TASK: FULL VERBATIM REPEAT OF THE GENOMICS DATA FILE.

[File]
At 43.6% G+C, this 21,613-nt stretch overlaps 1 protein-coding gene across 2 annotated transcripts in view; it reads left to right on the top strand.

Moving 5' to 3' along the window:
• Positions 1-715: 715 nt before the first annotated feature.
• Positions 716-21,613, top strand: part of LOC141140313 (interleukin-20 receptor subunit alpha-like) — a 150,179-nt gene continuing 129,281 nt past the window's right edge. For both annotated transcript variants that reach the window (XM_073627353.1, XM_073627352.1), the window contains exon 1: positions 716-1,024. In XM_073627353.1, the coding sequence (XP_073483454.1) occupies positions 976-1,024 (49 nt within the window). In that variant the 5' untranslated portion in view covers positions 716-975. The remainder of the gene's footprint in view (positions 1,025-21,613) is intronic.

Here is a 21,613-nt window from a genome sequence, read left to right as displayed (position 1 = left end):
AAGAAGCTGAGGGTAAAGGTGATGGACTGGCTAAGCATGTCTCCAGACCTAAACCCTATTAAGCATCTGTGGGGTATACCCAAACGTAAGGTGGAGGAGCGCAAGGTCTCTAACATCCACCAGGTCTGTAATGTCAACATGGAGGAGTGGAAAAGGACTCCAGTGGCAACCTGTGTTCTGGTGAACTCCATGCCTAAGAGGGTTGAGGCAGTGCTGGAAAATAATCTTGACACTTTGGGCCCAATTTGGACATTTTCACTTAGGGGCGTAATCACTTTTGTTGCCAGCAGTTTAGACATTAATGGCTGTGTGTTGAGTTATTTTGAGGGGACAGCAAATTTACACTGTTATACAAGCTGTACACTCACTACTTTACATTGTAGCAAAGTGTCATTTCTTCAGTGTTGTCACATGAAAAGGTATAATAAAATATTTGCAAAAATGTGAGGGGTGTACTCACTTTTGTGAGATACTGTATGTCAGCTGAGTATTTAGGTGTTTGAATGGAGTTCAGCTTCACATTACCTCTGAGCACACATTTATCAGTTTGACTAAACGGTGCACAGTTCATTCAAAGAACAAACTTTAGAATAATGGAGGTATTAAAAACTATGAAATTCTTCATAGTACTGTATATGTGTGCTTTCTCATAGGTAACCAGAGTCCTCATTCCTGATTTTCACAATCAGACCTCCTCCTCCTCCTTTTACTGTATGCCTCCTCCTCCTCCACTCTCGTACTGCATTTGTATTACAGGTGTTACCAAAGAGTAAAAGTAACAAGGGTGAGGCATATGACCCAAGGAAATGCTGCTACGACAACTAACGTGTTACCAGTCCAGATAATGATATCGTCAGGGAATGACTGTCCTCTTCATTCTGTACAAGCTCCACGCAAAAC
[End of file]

At 43.6% G+C, this 21,613-nt stretch overlaps 1 protein-coding gene across 2 annotated transcripts in view; it reads left to right on the top strand.

Moving 5' to 3' along the window:
• Positions 1-715: 715 nt before the first annotated feature.
• Positions 716-21,613, top strand: part of LOC141140313 (interleukin-20 receptor subunit alpha-like) — a 150,179-nt gene continuing 129,281 nt past the window's right edge. For both annotated transcript variants that reach the window (XM_073627353.1, XM_073627352.1), the window contains exon 1: positions 716-1,024. In XM_073627353.1, the coding sequence (XP_073483454.1) occupies positions 976-1,024 (49 nt within the window). In that variant the 5' untranslated portion in view covers positions 716-975. The remainder of the gene's footprint in view (positions 1,025-21,613) is intronic.

Here is a 21,613-nt window from a genome sequence, read left to right as displayed (position 1 = left end):
AAGAAGCTGAGGGTAAAGGTGATGGACTGGCTAAGCATGTCTCCAGACCTAAACCCTATTAAGCATCTGTGGGGTATACCCAAACGTAAGGTGGAGGAGCGCAAGGTCTCTAACATCCACCAGGTCTGTAATGTCAACATGGAGGAGTGGAAAAGGACTCCAGTGGCAACCTGTGTTCTGGTGAACTCCATGCCTAAGAGGGTTGAGGCAGTGCTGGAAAATAATCTTGACACTTTGGGCCCAATTTGGACATTTTCACTTAGGGGCGTAATCACTTTTGTTGCCAGCAGTTTAGACATTAATGGCTGTGTGTTGAGTTATTTTGAGGGGACAGCAAATTTACACTGTTATACAAGCTGTACACTCACTACTTTACATTGTAGCAAAGTGTCATTTCTTCAGTGTTGTCACATGAAAAGGTATAATAAAATATTTGCAAAAATGTGAGGGGTGTACTCACTTTTGTGAGATACTGTATGTCAGCTGAGTATTTAGGTGTTTGAATGGAGTTCAGCTTCACATTACCTCTGAGCACACATTTATCAGTTTGACTAAACGGTGCACAGTTCATTCAAAGAACAAACTTTAGAATAATGGAGGTATTAAAAACTATGAAATTCTTCATAGTACTGTATATGTGTGCTTTCTCATAGGTAACCAGAGTCCTCATTCCTGATTTTCACAATCAGACCTCCTCCTCCTCCTTTTACTGTATGCCTCCTCCTCCTCCACTCTCGTACTGCATTTGTATTACAGGTGTTACCAAAGAGTAAAAGTAACAAGGGTGAGGCATATGACCCAAGGAAATGCTGCTACGACAACTAACGTGTTACCAGTCCAGATAATGATATCGTCAGGGAATGACTGTCCTCTTCATTCTGTACAAGCTCCACGCAAAAC